Malaria is preventable and curable, and increased efforts are dramatically reducing the malaria burden in many places. Between 2010 and 2015, malaria incidence among populations at risk (the rate of new cases) fell by 21% globally. In that same period, malaria mortality rates among populations at risk fell by 29% globally among all age groups, and by 35% among children under five years of age (WHO, 2016). Sub-Saharan Africa carries a disproportionately high share of the global malaria burden. In 2015, the region was home to 90% of malaria cases and 92% of malaria deaths (Baird and Rieckmann, 2003).
Plasmodium Falciparum Cases
The four Plasmodium spp. that causes malaria in human beings are : Plasmodium falciparum, P. vivax, P. ovale, and P. malariae. P. falciparum is the most important because it accounts for the majority of infections and causes the most severe symptoms. Humans occasionally become infected with Plasmodium species that normally infect animals, such as P. knowlesi. As yet, there are no reports of human–mosquito–human transmission of such “zoonotic” forms of malaria. Malaria is an acute febrile illness with incubation period of 7 days or longer. Thus, a febrile illness developing less than 1 week after the first possible exposure is not malaria.
The most severe form is caused by P. falciparum; variable clinical features include fever, chills, headache, muscular aching and weakness, vomiting, cough, diarrhoea and abdominal pain. Other symptoms related to organ failure may supervene, such as acute renal failure, pulmonary oedema, generalized convulsions, circulatory collapse, followed by coma and death. The initial symptoms, which may be mild, may not be easy to recognize as being due to malaria (Durand et al., 2008).
Possibility of Falciparum Malaria
It is important that the possibility of falciparum malaria is considered in all cases of unexplained fever starting at any time between 7 days after the first possible exposure to malaria and 3 months (or rarely later) after the last possible exposure. Any individual who experiences a fever in this interval should immediately seek diagnosis and effective treatment, and inform medical personnel of the possible exposure to malaria infection. Falciparum malaria may be fatal if treatment is delayed beyond 24 hours after the onset of clinical symptoms (WHO, 2015).
Antimalarials are used in three different ways: prophylaxis, treatment of falciparum malaria, and treatment of non-falciparum malaria. Prophylactic antimalarials are used almost exclusively by travelers from developed countries who are visiting malaria-endemic countries. Treatment protocols for falciparum malaria vary, depending on the severity of the disease; fast-acting, parenteral drugs are best for severe, life threatening disease. In addition, treatment protocols for falciparum malaria vary geographically and depend on the resistance profiles for strains in particular regions. Non-falciparum malarias, in contrast, rarely are drug resistant.
Although P. vivax and P. ovale have dormant liver stages that may cause relapses months to years after an infection is cleared. Thus needs to be treated with an additional agent that can clear this stage. Commonly used antimalarials are from various classes of compounds, and they include: the Quinolines (chloroquine, quinine, mefloquine, amodiaquine, primaquine), the Antifolates (pyrimethamine, proguanil and sulfadoxine),the Artemisinin derivatives (artemisinin, artesunate, artemether, arteether) and Hydroxynaphthaquinones (atovaquine) (Saifi et al., 2013)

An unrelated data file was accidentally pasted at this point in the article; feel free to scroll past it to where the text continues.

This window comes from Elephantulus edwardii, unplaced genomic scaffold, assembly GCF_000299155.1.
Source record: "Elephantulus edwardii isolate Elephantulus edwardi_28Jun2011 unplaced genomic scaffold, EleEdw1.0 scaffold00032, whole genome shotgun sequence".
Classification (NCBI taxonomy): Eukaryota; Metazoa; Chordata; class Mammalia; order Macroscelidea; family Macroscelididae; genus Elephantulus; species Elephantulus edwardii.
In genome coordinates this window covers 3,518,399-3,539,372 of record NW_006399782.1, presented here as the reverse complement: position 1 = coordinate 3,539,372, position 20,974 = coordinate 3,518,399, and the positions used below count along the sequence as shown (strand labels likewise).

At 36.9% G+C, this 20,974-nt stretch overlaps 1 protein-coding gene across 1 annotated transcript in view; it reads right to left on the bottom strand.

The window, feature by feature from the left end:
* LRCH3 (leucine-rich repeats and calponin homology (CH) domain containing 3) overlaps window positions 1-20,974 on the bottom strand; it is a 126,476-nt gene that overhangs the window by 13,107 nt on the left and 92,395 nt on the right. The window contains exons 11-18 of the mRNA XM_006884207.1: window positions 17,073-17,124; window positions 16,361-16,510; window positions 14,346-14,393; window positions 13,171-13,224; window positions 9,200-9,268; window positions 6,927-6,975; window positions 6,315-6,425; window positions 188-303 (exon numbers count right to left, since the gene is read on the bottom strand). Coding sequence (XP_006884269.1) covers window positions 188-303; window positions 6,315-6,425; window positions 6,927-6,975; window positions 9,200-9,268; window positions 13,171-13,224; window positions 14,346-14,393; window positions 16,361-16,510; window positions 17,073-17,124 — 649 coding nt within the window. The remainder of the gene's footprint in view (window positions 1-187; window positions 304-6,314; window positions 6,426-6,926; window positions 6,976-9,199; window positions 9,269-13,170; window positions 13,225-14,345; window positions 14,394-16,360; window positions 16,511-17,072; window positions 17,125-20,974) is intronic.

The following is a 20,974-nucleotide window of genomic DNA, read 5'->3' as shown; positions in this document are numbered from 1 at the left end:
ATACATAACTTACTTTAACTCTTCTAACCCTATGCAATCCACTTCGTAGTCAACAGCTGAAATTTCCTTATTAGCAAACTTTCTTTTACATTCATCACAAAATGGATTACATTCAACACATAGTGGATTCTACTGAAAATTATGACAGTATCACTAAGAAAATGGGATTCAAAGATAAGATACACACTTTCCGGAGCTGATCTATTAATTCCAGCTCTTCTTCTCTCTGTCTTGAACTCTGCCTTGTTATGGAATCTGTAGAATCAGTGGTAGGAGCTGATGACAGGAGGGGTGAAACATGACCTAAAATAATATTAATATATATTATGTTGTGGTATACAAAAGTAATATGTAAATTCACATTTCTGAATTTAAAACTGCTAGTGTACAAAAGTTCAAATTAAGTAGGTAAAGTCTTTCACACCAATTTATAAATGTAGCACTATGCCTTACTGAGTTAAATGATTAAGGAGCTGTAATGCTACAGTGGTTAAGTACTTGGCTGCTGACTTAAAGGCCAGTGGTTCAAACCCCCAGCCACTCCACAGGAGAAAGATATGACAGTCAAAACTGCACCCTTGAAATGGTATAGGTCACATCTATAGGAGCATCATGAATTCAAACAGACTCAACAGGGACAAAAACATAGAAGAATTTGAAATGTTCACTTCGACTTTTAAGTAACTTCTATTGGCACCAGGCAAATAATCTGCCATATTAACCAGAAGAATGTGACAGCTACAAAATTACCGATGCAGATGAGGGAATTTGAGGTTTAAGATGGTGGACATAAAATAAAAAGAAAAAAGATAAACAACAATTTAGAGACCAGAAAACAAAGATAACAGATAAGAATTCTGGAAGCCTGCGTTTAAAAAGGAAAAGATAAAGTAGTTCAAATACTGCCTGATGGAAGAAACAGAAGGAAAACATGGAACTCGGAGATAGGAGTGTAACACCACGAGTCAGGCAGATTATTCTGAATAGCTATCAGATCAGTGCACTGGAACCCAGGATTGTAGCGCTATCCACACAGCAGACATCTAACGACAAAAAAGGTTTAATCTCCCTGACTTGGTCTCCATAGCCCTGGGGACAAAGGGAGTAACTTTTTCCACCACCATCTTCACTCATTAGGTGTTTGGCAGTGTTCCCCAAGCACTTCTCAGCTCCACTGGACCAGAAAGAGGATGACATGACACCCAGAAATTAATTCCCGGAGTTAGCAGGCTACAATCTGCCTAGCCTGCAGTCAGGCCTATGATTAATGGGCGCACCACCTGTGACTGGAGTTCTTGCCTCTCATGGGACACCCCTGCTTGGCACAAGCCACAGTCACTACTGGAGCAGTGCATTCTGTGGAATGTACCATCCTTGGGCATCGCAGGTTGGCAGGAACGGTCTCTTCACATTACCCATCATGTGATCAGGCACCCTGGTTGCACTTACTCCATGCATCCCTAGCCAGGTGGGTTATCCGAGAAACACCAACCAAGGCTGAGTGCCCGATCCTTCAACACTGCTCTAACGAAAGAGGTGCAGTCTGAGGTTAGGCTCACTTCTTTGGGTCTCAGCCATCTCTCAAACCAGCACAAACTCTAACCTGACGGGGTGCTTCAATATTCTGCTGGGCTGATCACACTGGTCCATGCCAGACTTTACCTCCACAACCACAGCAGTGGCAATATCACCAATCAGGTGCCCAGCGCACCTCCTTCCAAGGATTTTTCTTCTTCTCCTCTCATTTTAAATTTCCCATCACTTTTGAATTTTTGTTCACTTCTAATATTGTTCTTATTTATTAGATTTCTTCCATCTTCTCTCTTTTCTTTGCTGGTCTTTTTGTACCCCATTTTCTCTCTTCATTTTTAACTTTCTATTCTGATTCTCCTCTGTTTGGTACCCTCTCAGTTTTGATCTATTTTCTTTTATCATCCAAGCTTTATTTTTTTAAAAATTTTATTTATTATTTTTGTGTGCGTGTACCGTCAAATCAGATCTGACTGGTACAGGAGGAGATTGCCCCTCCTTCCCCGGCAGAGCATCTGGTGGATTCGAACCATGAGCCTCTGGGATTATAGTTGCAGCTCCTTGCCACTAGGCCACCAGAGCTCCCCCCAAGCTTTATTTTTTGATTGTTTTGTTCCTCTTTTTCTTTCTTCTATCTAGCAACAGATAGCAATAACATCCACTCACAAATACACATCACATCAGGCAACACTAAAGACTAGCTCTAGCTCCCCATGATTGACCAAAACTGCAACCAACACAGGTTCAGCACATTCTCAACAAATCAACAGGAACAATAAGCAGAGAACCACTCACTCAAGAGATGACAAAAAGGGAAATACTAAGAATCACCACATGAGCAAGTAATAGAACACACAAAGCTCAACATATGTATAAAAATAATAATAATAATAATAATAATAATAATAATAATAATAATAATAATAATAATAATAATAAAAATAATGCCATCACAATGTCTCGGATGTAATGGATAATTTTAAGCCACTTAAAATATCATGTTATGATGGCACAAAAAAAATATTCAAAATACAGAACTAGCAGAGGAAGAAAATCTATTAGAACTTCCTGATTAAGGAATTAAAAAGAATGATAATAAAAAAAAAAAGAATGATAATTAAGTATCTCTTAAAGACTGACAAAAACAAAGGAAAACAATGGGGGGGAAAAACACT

Cameroun and Nigeria
Lecaniodiscus cupanioides is found in some part of Asia and west Africa such as Ghana, Cameroun and Nigeria. It is an elegant tree with a low-branching, spreading crown; it can grow up to 12metres, sometimes more, tall. Lecaniodiscus cupanioides (Sapindaceae) is widely used in Nigerian folk medicine for the treatment of inflammatory conditions, hepatomegaly and bacterial infections (Mikhail et al., 2013).
Research investigated the antioxidant and antibacterial activity of the methanolic extract of the leaves to justify its use in traditional medicine. The plant is ethnomedically reputed to be useful in the treatment of wounds and sores, abdominal swelling caused by liver abscess, fevers, measles, hepatomegaly and burns, among others. hepatomegaly and burns, among others (Yemitan et al., 2005). Research attributed the antioxidant potential of L. cupanioides leaf extract to its strong proton donating ability and justified its use for the treatment of bacterial infections in ethnomedicine (Sen et al., 2002).
The methanol leaf extract was reported by Sofidiya et al., (2008) to possess strong antioxidant and antibacterial activity.Plants have been the basic source of sophiscated traditional medicine systems for thousands of years and were instrumental to early pharmaceutical drug discovery and industry (Elujoba et al., 2005).
History of Malaria
The history of malaria stretches from its prehistoric origin as a zoonotic disease in the primates of Africa through to the 21st century. A widespread and potentially lethal human infectious disease, at its peak malaria infested every continent, except Antarctica (Carter R, Mendis KN, 2002). Its prevention and treatment have been targeted in science and medicine for hundreds of years.